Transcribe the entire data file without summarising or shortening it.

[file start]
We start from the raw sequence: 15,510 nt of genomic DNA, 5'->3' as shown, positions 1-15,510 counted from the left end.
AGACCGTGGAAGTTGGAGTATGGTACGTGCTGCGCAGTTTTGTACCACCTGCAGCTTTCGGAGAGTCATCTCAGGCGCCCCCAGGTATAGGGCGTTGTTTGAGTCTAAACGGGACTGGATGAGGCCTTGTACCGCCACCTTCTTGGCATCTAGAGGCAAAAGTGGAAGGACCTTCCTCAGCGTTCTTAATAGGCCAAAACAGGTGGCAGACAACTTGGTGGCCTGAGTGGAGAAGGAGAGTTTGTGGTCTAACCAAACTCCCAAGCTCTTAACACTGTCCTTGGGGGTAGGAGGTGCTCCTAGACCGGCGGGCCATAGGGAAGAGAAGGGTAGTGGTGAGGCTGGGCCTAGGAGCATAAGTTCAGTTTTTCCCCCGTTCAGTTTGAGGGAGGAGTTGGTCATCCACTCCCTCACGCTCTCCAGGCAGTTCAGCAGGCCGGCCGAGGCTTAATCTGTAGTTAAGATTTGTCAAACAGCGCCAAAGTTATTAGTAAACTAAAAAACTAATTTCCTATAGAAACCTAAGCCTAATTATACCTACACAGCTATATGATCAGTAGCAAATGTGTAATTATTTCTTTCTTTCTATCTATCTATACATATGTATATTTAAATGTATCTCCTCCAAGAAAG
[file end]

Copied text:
We start from the raw sequence: 15,510 nt of genomic DNA, 5'->3' as shown, positions 1-15,510 counted from the left end.
AGACCGTGGAAGTTGGAGTATGGTACGTGCTGCGCAGTTTTGTACCACCTGCAGCTTTCGGAGAGTCATCTCAGGCGCCCCCAGGTATAGGGCGTTGTTTGAGTCTAAACGGGACTGGATGAGGCCTTGTACCGCCACCTTCTTGGCATCTAGAGGCAAAAGTGGAAGGACCTTCCTCAGCGTTCTTAATAGGCCAAAACAGGTGGCAGACAACTTGGTGGCCTGAGTGGAGAAGGAGAGTTTGTGGTCTAACCAAACTCCCAAGCTCTTAACACTGTCCTTGGGGGTAGGAGGTGCTCCTAGACCGGCGGGCCATAGGGAAGAGAAGGGTAGTGGTGAGGCTGGGCCTAGGAGCATAAGTTCAGTTTTTCCCCCGTTCAGTTTGAGGGAGGAGTTGGTCATCCACTCCCTCACGCTCTCCAGGCAGTTCAGCAGGCCGGCCGAGGCTTAATCTGTAGTTAAGATTTGTCAAACAGCGCCAAAGTTATTAGTAAACTAAAAAACTAATTTCCTATAGAAACCTAAGCCTAATTATACCTACACAGCTATATGATCAGTAGCAAATGTGTAATTATTTCTTTCTTTCTATCTATCTATACATATGTATATTTAAATGTATCTCCTCCAAGAAAG